Friday, February 27, 2004


I'm back in CT with my family for a few days. They all saw The Passion on Ash Wednesday, and are still recovering from it. Nobody is ready to talk about the movie yet. They don't want to hear me opine about the film's cinematography and its use of imagery and its editing. They are still in a place of profound sadness.

When I pressed my sister Alison for her experience of the film, she just looked at me and said, "I sat here and cried quietly for two hours." It reminded me of the characters of Mary, John and Magdalen in the film. No screaming, no demonstrating, no spinning, no gesticulating. Just grief without remorse.

I was marveling this morning at the horrific vitriol that some secularists are spewing towards Mel and his film - which is now really "our film" in the way that the Sistine Chapel and the Pieta are ours. I really have to take the Maureen Dowds and the Dominic Crossans, and the Christopher Kellys at their word that this bloodied, tortured Jesus in The Passion of the Christ is no one that they know. Their rage seems to be coming from a sense that their Jesus is one whom we associate with being gentle, curing sick people and admonishing hypocrites. Oh, and yes, the only thing He said that really matters to them is, "Judge not."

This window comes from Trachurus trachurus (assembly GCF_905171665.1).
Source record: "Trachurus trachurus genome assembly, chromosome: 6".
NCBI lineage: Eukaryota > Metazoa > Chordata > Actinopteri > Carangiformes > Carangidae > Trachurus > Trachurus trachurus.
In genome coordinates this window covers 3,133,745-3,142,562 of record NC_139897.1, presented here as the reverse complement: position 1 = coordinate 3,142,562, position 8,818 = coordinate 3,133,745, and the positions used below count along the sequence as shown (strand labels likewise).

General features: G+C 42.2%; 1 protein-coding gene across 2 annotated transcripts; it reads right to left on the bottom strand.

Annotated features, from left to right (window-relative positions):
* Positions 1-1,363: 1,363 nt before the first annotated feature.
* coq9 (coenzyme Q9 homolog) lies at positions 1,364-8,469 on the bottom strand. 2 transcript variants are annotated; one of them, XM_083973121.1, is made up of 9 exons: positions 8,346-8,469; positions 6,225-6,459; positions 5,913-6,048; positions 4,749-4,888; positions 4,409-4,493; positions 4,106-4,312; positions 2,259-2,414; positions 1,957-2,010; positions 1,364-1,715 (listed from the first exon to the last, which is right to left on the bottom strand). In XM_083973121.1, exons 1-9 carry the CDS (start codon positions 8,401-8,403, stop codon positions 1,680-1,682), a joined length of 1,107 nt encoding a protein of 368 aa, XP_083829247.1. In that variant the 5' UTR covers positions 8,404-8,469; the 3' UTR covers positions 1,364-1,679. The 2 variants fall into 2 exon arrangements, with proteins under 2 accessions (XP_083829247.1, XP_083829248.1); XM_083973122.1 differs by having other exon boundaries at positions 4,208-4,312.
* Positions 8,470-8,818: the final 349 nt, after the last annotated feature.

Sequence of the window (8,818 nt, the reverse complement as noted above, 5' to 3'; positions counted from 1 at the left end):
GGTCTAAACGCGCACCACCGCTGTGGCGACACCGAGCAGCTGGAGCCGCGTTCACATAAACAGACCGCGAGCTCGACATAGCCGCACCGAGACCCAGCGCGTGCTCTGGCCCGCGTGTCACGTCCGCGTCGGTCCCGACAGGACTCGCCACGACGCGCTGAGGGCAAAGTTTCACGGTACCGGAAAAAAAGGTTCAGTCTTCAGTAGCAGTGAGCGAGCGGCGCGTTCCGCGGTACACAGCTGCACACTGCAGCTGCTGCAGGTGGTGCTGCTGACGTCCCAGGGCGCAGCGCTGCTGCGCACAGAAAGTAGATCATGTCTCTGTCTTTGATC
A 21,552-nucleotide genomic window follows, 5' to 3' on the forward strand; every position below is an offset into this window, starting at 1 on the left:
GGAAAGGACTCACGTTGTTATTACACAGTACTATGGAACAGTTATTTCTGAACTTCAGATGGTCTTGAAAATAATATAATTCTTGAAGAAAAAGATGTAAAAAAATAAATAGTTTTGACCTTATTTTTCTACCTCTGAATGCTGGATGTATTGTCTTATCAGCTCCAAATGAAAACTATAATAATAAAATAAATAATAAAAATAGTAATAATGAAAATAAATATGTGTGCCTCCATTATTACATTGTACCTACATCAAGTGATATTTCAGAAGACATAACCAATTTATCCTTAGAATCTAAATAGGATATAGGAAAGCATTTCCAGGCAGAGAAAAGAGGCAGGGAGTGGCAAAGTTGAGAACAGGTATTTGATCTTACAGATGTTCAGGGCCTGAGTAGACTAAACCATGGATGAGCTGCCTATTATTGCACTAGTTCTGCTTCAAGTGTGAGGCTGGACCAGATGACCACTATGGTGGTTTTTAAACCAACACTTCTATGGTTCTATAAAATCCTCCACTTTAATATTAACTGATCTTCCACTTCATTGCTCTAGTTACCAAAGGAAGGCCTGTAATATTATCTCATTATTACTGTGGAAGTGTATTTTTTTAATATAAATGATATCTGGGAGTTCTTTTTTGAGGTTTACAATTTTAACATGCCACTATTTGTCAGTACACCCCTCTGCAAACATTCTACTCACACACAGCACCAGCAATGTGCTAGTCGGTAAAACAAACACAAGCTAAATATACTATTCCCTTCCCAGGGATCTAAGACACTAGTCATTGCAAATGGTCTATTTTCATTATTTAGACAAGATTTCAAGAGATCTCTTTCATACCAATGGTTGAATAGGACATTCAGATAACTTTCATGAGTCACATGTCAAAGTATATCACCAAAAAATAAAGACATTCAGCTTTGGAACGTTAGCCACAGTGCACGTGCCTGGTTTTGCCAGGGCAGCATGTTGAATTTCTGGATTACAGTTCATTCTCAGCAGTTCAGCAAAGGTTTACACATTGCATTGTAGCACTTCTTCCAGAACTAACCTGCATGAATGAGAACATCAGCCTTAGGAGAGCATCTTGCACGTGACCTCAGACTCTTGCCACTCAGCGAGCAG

My family are of the stock for whom this movie is most meaningful. We are people who have spent thousands of hours brooding over the Sorrowful Mysteries. We are rosary people. We are people who really really DO Lent, and for whom Passion week is the center of the year. We think of the mass as being an unbloody Sacrifice that only has power because it recreates the bloody one of Calvary. We make the stations and holy hours and read the Scriptures and go on retreats and honor the Sacred Heart and offer things up and go to confession pretty much monthly.

The images in The Passion of the Christ are not shocking or new to us. They are pictures we have seen in our minds-eye millions of times. Yeah, we get that this is one artist's interpretation, but it is still incredible to see something you have spent your life trying to "believe without seeing."

Sorry, I just don't believe the protesters. I don't believe the journalistic outrage, the cultural pundits spewing warnings and liberal scholars tearing their theological garments. I don't buy any of it. They are missing the one thing that would validate their claims to authority: quiet tears.

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